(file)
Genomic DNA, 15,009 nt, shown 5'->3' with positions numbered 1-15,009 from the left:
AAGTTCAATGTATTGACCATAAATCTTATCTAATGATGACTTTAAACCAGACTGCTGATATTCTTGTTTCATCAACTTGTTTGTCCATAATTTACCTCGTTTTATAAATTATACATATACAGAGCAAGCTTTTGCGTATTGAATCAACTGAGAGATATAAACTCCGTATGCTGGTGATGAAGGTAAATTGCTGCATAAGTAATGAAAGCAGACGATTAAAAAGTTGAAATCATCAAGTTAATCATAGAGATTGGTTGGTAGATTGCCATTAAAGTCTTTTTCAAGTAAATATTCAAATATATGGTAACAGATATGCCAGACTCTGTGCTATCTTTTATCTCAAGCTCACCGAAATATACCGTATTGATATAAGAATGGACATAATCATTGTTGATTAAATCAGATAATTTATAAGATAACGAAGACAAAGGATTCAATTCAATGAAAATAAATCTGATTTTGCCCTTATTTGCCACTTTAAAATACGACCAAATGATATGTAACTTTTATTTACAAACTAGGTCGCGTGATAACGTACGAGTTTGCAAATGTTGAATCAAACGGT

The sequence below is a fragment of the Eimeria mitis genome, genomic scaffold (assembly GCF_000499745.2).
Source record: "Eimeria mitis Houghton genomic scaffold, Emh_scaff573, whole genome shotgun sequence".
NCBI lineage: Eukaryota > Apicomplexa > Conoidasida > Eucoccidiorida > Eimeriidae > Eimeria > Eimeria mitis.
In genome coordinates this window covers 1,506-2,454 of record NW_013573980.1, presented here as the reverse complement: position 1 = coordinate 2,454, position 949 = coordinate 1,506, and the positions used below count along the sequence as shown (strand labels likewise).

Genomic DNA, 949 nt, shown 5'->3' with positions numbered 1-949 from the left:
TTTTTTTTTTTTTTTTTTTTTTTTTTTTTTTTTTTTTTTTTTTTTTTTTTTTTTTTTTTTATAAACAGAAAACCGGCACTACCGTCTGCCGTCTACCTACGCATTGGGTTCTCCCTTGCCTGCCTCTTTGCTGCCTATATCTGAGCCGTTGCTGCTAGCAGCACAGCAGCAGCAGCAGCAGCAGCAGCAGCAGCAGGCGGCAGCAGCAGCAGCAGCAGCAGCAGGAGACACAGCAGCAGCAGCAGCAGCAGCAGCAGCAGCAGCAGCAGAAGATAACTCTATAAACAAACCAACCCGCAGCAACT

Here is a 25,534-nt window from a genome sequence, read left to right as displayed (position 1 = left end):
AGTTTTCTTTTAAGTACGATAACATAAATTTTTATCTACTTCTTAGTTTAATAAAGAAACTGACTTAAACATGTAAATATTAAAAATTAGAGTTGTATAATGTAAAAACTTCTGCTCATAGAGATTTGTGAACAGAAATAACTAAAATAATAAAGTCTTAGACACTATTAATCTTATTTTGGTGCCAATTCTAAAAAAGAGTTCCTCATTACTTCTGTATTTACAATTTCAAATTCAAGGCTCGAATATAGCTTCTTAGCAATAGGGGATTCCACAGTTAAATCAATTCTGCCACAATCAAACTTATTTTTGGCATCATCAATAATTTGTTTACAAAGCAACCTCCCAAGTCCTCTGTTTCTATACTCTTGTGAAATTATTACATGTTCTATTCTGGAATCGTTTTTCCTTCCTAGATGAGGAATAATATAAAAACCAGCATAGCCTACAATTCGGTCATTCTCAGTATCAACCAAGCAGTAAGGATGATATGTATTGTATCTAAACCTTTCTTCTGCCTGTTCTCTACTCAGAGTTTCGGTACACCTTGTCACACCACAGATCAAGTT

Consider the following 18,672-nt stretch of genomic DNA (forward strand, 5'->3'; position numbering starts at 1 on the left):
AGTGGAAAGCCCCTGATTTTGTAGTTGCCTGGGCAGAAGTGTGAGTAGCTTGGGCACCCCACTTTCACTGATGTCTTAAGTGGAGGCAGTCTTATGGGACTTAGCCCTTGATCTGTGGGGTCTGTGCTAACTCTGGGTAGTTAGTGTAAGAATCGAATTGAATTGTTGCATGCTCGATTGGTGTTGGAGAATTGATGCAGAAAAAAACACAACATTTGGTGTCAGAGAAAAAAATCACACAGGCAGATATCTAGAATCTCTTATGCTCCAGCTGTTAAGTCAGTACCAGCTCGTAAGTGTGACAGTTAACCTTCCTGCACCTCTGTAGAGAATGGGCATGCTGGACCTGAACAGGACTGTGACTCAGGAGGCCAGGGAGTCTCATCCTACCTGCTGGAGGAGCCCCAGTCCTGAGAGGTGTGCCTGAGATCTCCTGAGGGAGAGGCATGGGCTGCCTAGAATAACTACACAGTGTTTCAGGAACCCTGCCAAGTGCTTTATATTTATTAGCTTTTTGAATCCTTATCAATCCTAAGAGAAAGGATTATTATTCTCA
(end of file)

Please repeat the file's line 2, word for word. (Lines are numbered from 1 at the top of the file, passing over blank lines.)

AAGTTCAATGTATTGACCATAAATCTTATCTAATGATGACTTTAAACCAGACTGCTGATATTCTTGTTTCATCAACTTGTTTGTCCATAATTTACCTCGTTTTATAAATTATACATATACAGAGCAAGCTTTTGCGTATTGAATCAACTGAGAGATATAAACTCCGTATGCTGGTGATGAAGGTAAATTGCTGCATAAGTAATGAAAGCAGACGATTAAAAAGTTGAAATCATCAAGTTAATCATAGAGATTGGTTGGTAGATTGCCATTAAAGTCTTTTTCAAGTAAATATTCAAATATATGGTAACAGATATGCCAGACTCTGTGCTATCTTTTATCTCAAGCTCACCGAAATATACCGTATTGATATAAGAATGGACATAATCATTGTTGATTAAATCAGATAATTTATAAGATAACGAAGACAAAGGATTCAATTCAATGAAAATAAATCTGATTTTGCCCTTATTTGCCACTTTAAAATACGACCAAATGATATGTAACTTTTATTTACAAACTAGGTCGCGTGATAACGTACGAGTTTGCAAATGTTGAATCAAACGGT